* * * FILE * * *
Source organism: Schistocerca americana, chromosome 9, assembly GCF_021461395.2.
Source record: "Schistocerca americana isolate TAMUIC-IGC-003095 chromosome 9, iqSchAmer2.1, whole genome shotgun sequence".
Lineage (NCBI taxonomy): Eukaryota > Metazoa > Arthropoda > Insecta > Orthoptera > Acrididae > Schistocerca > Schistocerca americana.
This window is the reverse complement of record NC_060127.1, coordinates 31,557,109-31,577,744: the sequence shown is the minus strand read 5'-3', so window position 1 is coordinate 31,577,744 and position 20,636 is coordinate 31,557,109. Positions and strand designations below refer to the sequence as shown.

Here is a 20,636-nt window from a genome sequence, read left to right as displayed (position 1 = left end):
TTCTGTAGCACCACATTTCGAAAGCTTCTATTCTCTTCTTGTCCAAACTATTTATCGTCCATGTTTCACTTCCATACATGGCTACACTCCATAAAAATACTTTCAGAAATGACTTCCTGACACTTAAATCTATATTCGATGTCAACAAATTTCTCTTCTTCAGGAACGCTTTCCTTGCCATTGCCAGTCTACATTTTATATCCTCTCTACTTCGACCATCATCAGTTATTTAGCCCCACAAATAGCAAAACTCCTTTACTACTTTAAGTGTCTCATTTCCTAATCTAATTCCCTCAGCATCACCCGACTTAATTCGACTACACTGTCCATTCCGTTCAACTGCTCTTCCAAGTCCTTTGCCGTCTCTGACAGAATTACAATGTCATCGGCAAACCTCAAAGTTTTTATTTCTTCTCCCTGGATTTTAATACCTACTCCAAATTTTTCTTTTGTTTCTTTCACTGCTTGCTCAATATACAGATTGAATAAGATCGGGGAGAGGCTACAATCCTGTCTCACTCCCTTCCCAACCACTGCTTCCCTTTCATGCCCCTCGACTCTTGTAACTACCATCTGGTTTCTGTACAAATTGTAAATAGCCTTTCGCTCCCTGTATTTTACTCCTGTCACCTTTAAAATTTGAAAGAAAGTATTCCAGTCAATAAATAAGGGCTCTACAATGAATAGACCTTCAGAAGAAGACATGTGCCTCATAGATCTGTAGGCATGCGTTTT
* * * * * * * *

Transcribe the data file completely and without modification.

Source organism: Schistocerca americana, chromosome 9, assembly GCF_021461395.2.
Source record: "Schistocerca americana isolate TAMUIC-IGC-003095 chromosome 9, iqSchAmer2.1, whole genome shotgun sequence".
Lineage (NCBI taxonomy): Eukaryota > Metazoa > Arthropoda > Insecta > Orthoptera > Acrididae > Schistocerca > Schistocerca americana.
This window is the reverse complement of record NC_060127.1, coordinates 31,557,109-31,577,744: the sequence shown is the minus strand read 5'-3', so window position 1 is coordinate 31,577,744 and position 20,636 is coordinate 31,557,109. Positions and strand designations below refer to the sequence as shown.

Here is a 20,636-nt window from a genome sequence, read left to right as displayed (position 1 = left end):
TTCTGTAGCACCACATTTCGAAAGCTTCTATTCTCTTCTTGTCCAAACTATTTATCGTCCATGTTTCACTTCCATACATGGCTACACTCCATAAAAATACTTTCAGAAATGACTTCCTGACACTTAAATCTATATTCGATGTCAACAAATTTCTCTTCTTCAGGAACGCTTTCCTTGCCATTGCCAGTCTACATTTTATATCCTCTCTACTTCGACCATCATCAGTTATTTAGCCCCACAAATAGCAAAACTCCTTTACTACTTTAAGTGTCTCATTTCCTAATCTAATTCCCTCAGCATCACCCGACTTAATTCGACTACACTGTCCATTCCGTTCAACTGCTCTTCCAAGTCCTTTGCCGTCTCTGACAGAATTACAATGTCATCGGCAAACCTCAAAGTTTTTATTTCTTCTCCCTGGATTTTAATACCTACTCCAAATTTTTCTTTTGTTTCTTTCACTGCTTGCTCAATATACAGATTGAATAAGATCGGGGAGAGGCTACAATCCTGTCTCACTCCCTTCCCAACCACTGCTTCCCTTTCATGCCCCTCGACTCTTGTAACTACCATCTGGTTTCTGTACAAATTGTAAATAGCCTTTCGCTCCCTGTATTTTACTCCTGTCACCTTTAAAATTTGAAAGAAAGTATTCCAGTCAATAAATAAGGGCTCTACAATGAATAGACCTTCAGAAGAAGACATGTGCCTCATAGATCTGTAGGCATGCGTTTT